No more 'Greenhush': Sir Ian Cheshire urges business to get vocal on sustainability

The chairman of Barclays UK and Debenhams had suggested that the business community has a "moral imperative" to deliver and communicate real change that brings in new business models to alleviate key climate concerns.

Cheshire explained that greenhush and greenwashing could both harm business reputations. Tucker Images

Cheshire explained that greenhush and greenwashing could both harm business reputations. Tucker Images

Speaking at a Carbon Trust event in London on Wednesday (3 October), the chairman of Barclays  Bank UK and Debenhams and former chief-executive of Kingfisher, Sir Ian Cheshire, called on sustainability professionals to be “persistent” in efforts to embed new mindsets and ways of working within businesses.

Against a backdrop of heightened consumer concerns on the ethics of business, Cheshire called on businesses to place themselves at the centre of spectrum that would change consumer perspectives on private sector actions.

Cheshire outlined his personal “distrust” for companies that were greenwashing in an attempt to win over sceptical consumers and stakeholders. However, the former British Retail Consortium chair also warned of the damage that “greenhush” can cause.

“The thing I really distrust and dislike, is any form of greenwash,” Cheshire said. “what we’ve increasingly seen is that this has to be for real. If it’s not real, you’re doing more harm than good.

“At the other end of the spectrum is ‘greenhush’. There are companies doing brilliant things, but they don’t talk about it and don’t put the money behind it. I think between those two extremes of the spectrum; most businesses have a real opportunity to make a big contribution. At a time where business is being attacked for its lack of values and responsibility, it’s a moral imperative for business to do this.”

While more tech-savvy consumers are less likely to be swayed by attempts of greenwash, businesses may struggle to overcome a trust deficit if they can’t accurately articulate their purpose, values and approach to sustainability.

Recent research from FleishmanHillard Fishburn (FHF) found that 80% of UK consumers have stopped using a product or service because of a company’s response to a social, cultural or political issue. The research suggests that some companies are tentative when sharing information on values as a result.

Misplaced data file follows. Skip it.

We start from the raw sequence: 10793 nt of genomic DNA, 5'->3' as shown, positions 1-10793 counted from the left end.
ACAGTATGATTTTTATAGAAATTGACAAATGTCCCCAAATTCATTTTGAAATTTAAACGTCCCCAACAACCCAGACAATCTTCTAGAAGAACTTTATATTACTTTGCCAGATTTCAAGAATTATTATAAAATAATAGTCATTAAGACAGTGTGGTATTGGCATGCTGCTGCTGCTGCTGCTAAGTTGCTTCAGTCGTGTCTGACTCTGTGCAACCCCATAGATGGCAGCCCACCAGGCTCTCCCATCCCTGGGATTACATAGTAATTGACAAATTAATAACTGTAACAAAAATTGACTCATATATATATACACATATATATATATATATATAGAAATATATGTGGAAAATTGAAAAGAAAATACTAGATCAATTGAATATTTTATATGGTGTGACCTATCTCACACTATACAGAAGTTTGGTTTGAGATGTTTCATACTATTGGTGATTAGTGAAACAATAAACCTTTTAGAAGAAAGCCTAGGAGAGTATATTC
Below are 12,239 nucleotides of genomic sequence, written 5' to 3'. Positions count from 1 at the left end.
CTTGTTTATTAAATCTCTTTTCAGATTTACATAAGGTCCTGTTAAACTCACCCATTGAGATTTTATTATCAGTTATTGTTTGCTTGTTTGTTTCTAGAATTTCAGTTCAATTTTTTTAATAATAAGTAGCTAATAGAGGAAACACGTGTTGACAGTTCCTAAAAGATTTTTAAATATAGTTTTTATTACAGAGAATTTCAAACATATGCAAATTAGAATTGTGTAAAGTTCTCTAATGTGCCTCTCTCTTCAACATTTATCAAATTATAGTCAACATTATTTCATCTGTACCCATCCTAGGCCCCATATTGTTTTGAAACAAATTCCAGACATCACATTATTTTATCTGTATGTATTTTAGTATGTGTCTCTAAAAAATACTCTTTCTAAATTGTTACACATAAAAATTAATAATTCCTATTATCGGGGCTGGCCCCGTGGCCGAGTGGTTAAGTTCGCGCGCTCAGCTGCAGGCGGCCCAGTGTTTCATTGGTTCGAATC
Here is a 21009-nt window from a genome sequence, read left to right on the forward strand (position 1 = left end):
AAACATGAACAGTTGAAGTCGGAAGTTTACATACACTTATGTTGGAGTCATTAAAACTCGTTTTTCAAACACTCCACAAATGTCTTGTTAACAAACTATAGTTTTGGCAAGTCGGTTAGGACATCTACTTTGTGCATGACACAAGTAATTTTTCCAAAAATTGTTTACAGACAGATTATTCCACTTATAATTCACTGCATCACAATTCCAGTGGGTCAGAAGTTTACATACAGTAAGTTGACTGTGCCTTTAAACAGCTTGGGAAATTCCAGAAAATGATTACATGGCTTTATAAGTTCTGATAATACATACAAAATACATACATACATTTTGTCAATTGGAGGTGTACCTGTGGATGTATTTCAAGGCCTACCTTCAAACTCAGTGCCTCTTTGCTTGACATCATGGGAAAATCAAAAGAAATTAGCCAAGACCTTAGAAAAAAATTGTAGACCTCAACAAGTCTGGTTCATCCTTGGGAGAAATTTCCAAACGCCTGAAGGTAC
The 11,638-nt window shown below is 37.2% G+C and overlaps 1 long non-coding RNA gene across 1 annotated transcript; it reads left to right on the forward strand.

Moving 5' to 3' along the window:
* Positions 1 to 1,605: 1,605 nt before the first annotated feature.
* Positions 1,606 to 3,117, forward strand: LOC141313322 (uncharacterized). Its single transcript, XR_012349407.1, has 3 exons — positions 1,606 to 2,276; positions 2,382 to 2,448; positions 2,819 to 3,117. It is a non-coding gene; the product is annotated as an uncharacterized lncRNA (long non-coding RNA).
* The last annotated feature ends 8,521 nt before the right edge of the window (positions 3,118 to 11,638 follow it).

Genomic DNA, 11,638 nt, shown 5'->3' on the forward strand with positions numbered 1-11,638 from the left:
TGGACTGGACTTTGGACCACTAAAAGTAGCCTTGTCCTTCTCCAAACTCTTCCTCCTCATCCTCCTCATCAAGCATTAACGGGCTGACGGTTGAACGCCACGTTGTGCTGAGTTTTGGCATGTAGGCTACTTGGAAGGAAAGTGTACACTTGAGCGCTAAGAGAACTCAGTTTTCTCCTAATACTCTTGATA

However, Cheshire notes that a lack of internal harmonisation on sustainability issues can stop progressive companies attempting to deliver tangible change from reaping reputational benefits.

Internal persistence

Cheshire has previously called on businesses to be courageous in driving the sustainability agenda. Internally, this courage translates to persistence from the sustainability team to ensure issues reach the relevant parts of the business.

“I’d say that a lot of [sustainability] jobs are occasionally miserable and occasionally thankless. The multi-faceted challenge of sustainability needs a very boring thing – sheer bloody persistence,” Cheshire said. “It is mind-numbingly boring to repeat the same phrase, but you need to do it over again.

“You’re changing the company and changing the world. I urge you to step back and look back at your contribution. If you don’t have the sheer persistence to keep doing this, the inertia that this movement is up against is massive.”

Cheshire noted that overcoming “greenhush” required complete business buy-in. While having a chief executive on-board is welcome, Cheshire warned that this could just lead to a few “CEO vanity projects”. Instead, he urged delegates to reach out to a range of senior figures within companies – notably, finance and marketing.

At Barclays, for example, sustainability projects and ideas are presented to the board and senior figures, which have taken up the role of “stewards”. Cheshire also believed that it is now easier to get marketing on board, as advertising for brand causes is easier and cheaper in a world that revolves around social media.

Fear and frameworks

In a climate where global frameworks such as the Paris Agreement, the Task Force on Climate-related Financial Disclosures (TCFD) and the Sustainable Development Goals (SDGs), businesses that do articulate their environmental progress can be exposed at all angles.

Cheshire called on businesses to utilise these frameworks in a way that championed a “unique proposition”, instead of “smearing” themselves across all sustainability touch-points. When he was the chief executive at Kingfisher, for example, Cheshire chose to champion sustainable timber and reducing customer energy bills as environmental projects that enabled the home improvement retailer to drive towards a leadership status.

At Barclays, Cheshire is aware of the role that green finance can play in accelerating the transition to a low-carbon economy.

Despite offering dedicate green trade loans and green consumer-facing mortgages, Barclays was still subject to protests at its latest AGM over slow progress on climate change policy. However, in 2016, the bank raised £21.1bn in finance for environmental and societal schemes.

Cheshire believes that consumers and businesses need to be aware of how they frame conversations as the private sector introduces new services and business models more aligned with environmental stewardship.

“If your message is 'the old is bad', you’ll not get any traction,” Cheshire added. “You have to paint an image of what we’re going to move to that is attractive and interesting and fundamentally a viable business model. When you introduce change, you will not get the warmest of welcomes. What you’ve got to show people is the opportunity of something different.”

Matt Mace


Tags

bank | ethics | new business models | The Paris Agreement

Topics

CSR & ethics
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